Thyroid cancer in the Middle Eastern population of California
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- Nasseri, K. Cancer Causes Control (2008) 19: 1183. doi:10.1007/s10552-008-9185-y
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To describe and compare the epidemiology of thyroid cancer in the rapidly growing Middle Eastern (ME) population and the non-Hispanic, non-Middle Eastern White (NHNMW) residents of California. Population with ME heritage that is officially not recognized as a distinct ethnicity has rarely been studied in the past.
ME cases in the California cancer registry files for 1988–2004 were identified by surname recognition. ME population was estimated by ancestry from census data.
Thyroid cancer in ME group, 869 cases and 56 deaths were compared with 19,182 cases and 1,327 deaths in the NHNMW population. Age-adjusted rate ratio (RR) for incidence was 1.5 (95% CI 1.3–1.7) in men and 1.5 (95% CI 1.4–1.7) in women. RR for mortality was 1.4 (95% CI 0.9–2.4) in men and 2.3 (95% CI 1.4–3.9) in women. Papillary tumors comprised over 80% of all cases and their pattern correlated with the rapid increase in thyroid cancer in recent years. Five-year observed survival in ME men was significantly higher than in NHNMW men, but similar in women.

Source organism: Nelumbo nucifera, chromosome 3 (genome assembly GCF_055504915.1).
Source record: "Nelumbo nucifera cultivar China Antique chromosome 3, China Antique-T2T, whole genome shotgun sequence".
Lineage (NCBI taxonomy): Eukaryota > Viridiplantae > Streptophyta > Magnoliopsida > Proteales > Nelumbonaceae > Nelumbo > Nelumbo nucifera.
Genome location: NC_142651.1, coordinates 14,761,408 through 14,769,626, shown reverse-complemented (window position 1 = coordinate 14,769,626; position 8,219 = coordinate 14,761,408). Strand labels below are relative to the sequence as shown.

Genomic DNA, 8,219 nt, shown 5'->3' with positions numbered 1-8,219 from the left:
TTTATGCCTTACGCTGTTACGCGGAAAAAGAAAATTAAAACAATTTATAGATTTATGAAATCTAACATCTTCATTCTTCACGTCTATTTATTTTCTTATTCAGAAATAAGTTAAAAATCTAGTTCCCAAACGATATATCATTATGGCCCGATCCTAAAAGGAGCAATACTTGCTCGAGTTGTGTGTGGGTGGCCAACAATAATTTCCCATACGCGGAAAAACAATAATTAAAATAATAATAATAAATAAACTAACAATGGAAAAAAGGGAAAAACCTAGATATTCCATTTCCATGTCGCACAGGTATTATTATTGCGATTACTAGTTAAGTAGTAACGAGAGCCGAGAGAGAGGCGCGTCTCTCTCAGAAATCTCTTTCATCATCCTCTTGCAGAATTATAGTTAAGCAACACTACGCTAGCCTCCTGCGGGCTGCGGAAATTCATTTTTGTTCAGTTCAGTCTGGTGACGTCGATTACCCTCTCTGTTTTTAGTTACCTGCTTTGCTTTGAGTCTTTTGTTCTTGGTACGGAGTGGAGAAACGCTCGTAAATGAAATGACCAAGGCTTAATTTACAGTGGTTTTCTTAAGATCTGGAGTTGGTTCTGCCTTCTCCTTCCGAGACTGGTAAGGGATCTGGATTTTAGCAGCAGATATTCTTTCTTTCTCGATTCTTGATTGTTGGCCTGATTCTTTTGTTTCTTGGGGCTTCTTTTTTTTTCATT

Eighty-five percent of ME cases identified in this study were born in the Middle East. The higher incidence of thyroid cancer in this immigrant population may largely reflect a combination of sequels of radiation treatment for fungal diseases of the scalp that was common in the area in early 1950s, benign proliferative thyroid disease that is common in the area due to dietary iodine imbalance, and possibly genetic predisposition.